When a security team can focus more of their time addressing strategic issues, as opposed to tactical ones, we know that a host of benefits can flow from that. Less downtime, fewer breaches, and fewer financial losses, to name a few. The challenge, for any organization, is that there are always those tactical issues that drag them away from their strategic focus and consume their time and resources. In part three of my multi-part 2019-2020 security priorities blog series, I’d like to cover the role of strategic focus.

#1 – Governance and compliance regulations
Businesses can spend inordinate amounts of time focused on meeting governance and compliance regulations, and very often show little benefit for their efforts. The past two years have seen organizations dedicate massive resources towards achieving compliance with GDPR, CCPA, and other regulations. Of course, the questions is, “did they get any real reduction in risk for all those efforts?” The jury remains out on that question, but over the years we’ve found that, given the opportunity to invest their resources in a way they feel would most effectively address their risk environments, they would invest those resources very differently, and they believe, more effectively.

#2 – How to demonstrate return on investment
Of course, the realities of budgetary constraints and demonstrating a return on investment are classic tactical issues that will always pull people away from their strategic initiatives. But there are ways to manage and prioritize them so that one can minimize those demands and help to sell the value of security up the corporate food chain. Much of that has to do with having a clear understanding of where your organization stands relative to its peers. Where are you ahead of them? Where are you behind? How does your security posture stand in relation to the risk appetite of your business?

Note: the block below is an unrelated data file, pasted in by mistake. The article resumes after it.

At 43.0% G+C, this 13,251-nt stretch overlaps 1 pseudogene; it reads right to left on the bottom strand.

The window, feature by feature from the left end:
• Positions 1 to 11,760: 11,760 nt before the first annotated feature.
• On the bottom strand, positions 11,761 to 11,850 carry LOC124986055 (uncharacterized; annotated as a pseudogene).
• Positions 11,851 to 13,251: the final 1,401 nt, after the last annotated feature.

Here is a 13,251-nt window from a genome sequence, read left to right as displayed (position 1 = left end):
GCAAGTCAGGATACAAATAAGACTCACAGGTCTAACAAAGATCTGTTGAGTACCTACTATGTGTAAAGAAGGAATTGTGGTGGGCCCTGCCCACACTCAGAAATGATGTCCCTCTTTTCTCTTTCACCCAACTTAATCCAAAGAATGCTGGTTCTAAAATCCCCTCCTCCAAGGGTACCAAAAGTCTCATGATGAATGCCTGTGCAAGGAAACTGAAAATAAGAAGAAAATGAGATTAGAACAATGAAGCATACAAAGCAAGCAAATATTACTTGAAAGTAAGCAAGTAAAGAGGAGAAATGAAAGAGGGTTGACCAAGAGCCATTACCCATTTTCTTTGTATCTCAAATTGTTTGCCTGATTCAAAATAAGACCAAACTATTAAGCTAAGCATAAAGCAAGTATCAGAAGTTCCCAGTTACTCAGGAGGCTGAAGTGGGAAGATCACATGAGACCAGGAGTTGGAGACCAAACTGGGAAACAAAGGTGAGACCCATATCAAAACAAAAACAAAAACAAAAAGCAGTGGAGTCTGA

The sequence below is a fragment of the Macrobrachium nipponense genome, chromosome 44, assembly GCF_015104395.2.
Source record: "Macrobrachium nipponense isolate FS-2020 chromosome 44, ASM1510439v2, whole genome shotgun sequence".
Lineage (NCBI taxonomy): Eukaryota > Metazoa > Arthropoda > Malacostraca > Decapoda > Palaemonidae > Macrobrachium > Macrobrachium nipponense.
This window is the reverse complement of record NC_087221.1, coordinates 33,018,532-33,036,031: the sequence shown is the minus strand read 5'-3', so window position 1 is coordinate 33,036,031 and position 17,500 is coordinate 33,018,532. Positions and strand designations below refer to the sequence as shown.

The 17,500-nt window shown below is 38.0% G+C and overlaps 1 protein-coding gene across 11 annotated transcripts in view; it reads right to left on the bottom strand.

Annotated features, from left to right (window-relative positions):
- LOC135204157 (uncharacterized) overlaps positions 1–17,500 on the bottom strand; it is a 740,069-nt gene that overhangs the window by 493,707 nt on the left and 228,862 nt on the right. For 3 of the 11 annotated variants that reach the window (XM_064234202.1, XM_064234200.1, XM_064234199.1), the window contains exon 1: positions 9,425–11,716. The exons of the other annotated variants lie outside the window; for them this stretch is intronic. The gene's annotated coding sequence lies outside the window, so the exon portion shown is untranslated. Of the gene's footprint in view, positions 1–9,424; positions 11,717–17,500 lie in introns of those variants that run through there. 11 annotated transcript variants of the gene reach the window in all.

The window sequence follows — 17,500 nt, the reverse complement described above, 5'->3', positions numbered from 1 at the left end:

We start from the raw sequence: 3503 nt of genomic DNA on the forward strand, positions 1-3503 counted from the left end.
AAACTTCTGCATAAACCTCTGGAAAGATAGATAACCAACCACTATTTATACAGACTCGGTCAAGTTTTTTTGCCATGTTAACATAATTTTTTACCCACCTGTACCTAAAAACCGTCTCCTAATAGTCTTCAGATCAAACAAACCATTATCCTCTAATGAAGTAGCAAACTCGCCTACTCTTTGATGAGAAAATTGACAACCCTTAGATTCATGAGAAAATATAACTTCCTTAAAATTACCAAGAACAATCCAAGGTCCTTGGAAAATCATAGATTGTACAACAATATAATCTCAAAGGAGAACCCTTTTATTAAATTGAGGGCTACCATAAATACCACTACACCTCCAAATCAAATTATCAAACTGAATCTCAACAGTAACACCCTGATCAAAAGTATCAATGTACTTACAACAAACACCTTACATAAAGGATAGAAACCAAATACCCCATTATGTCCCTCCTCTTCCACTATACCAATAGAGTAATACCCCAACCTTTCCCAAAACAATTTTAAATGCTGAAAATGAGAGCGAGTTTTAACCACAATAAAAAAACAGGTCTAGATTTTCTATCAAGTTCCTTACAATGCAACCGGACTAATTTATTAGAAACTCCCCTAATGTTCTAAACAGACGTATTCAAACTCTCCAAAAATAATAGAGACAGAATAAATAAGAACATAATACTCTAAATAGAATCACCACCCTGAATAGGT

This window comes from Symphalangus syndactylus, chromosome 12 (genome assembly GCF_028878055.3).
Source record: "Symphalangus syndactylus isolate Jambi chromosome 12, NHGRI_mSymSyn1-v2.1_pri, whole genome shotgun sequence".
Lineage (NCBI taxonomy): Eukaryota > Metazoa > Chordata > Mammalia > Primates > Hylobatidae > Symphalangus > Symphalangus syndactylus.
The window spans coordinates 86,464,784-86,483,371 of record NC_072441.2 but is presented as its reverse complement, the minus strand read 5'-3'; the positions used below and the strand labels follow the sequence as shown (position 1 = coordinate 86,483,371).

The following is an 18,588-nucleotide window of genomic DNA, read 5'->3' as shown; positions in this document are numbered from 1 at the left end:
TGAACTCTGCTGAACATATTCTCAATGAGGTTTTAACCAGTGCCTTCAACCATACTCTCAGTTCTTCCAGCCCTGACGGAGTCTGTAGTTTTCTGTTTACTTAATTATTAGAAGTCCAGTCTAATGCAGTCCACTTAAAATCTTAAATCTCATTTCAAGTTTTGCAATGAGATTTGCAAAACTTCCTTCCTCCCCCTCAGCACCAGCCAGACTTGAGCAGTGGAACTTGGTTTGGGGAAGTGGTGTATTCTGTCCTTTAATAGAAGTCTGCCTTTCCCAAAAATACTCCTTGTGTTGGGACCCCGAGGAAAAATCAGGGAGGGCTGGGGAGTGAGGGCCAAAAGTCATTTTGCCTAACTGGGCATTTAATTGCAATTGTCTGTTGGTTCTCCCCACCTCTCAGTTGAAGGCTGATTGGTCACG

#3 – Employee awareness & cooperation issues
Again we are visited by the recurring theme of employee awareness & cooperation issues. If your users aren’t well trained and tested, they will continue to make mistakes that will force the security organization to re-focus resources on mitigating the events caused at the hands of users. This, again, speaks to the importance of having a strong user training and testing program in every organization.

Continuing our look at the results of the 2019 IDG Security Priorities Study, the next blogs in our series will examine staffing challenges, security budgets, where those budgets will be focused, as well as examine the technologies that have the attention of security buyers today and in the future. (Hint: I wouldn’t be surprised to see a lot of focus on zero trust and the role of the cloud.)

Catch up on the Security Priorities blogs you may have missed:

Part One: Top Priorities for the Next 12 Months

Part Two: Where Security Falls Down